On February 7, 1964, the Beatles’ plane arrived at the newly named John F. Kennedy International Airport, the beginning of a six-year run that soundtracked an era of American experimentation—with drugs, with protest, with ideas about gender, race, and national identity.
But the idea of “arrival,” at least when it comes to music and popular culture, means something entirely different than it did 50 years ago. Arrival, meaning that a certain artist does not exist in one place because he or she belongs to another, and then enters the new place and stirs up great surprise, is yet another casualty of the new ways in which we consume popular culture. Although she comes from New Zealand, nobody is talking about Lorde’s arrival in America. No one is going to remember when or where her plane first touched down. Lorde is simply here.
Lorde is here, as all things are in the digital age. We live in a time when everything is always, and so nothing is ever entirely new. Online, an artist instantly belongs to everyone. From Twitter to Facebook to SoundCloud, our artists are downloadable, accessible, always available. Our music and the musicians who create it live in a kind of virtual reality. They do not belong to any particular location, nor do they belong to any particular time. On the internet, all periods of history are happening now. The identities of today’s artists are not fixed, but fluid. Artists exist on every computer screen and mobile device and tablet. When we power up the internet, we activate Lorde. It is love at first byte.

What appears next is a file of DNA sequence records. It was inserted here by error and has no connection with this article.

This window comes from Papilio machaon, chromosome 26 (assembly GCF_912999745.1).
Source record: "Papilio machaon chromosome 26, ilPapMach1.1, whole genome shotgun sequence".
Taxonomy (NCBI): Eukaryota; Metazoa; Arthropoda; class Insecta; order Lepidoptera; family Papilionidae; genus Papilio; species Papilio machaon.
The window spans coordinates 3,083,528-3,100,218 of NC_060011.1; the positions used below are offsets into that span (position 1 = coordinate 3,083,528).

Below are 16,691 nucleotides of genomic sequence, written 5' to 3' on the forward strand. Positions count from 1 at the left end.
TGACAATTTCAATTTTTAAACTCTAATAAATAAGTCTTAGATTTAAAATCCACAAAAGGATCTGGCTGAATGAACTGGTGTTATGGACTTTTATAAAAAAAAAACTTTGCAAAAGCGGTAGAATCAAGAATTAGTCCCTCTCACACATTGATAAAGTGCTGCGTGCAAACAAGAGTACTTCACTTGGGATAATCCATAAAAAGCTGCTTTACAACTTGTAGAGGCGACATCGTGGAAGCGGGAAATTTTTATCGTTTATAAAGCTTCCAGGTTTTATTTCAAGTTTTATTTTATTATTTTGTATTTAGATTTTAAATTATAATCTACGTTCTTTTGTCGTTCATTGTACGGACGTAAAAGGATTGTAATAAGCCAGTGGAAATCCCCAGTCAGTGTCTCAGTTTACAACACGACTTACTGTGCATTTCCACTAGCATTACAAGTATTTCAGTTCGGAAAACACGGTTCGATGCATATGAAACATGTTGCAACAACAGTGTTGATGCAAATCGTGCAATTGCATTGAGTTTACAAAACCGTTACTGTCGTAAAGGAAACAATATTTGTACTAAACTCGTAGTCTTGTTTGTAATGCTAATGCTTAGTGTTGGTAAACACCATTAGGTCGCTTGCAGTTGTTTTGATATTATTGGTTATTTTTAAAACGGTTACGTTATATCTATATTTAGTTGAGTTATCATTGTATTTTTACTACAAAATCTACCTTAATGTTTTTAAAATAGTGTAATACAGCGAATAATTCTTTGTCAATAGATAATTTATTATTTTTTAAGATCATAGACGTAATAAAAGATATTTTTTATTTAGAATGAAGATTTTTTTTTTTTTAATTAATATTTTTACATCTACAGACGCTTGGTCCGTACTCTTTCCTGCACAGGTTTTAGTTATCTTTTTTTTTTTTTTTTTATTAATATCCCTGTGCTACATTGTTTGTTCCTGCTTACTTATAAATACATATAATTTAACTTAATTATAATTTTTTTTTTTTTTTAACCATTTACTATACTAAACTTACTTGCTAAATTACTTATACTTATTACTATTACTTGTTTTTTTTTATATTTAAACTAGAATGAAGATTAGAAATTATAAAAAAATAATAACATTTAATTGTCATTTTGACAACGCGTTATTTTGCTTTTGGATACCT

I still remember the moment when the Beatles first “arrived” for me. The year was 1993. It was decades after Beatlemania; John Lennon was long gone. I was just a little kid — eight or so — and I’d stolen Help! from my older sister’s room. I didn’t understand why the men on the front cover were wearing funny blue capes or why they were doing those odd gymnastics moves with their arms. (I didn’t realize they were spelling out the word “Help.”) Those guys looked more than a little strange. Nevertheless, I had heard that the Beatles were famous, so I thought I might as well give the CD a spin. It turned out that the cheery melodies, perfectly orchestrated harmonies, and enthusiastic bounce of the music were perfect for an eight-year-old’s sense of what sounds good. Of course, I skipped a few of the songs with adult themes. I didn’t know what “I Need You” meant and didn’t understand the song’s emotional register either. “Dizzy Miss Lizzy” was similar — “You make me dizzy, Miss Lizzy/The way you do the stroll.” What, I wondered, was the stroll, and why would watching Miss Lizzy do it make anyone dizzy? Still, the “nah nah nah” playground chant of “You’re Going to Lose That Girl” was age-appropriate, as was the ever-poignant “Yesterday,” the sadness of which transcended all I did not yet know about losing anyone. I’d found my ticket to ride, and I was hooked.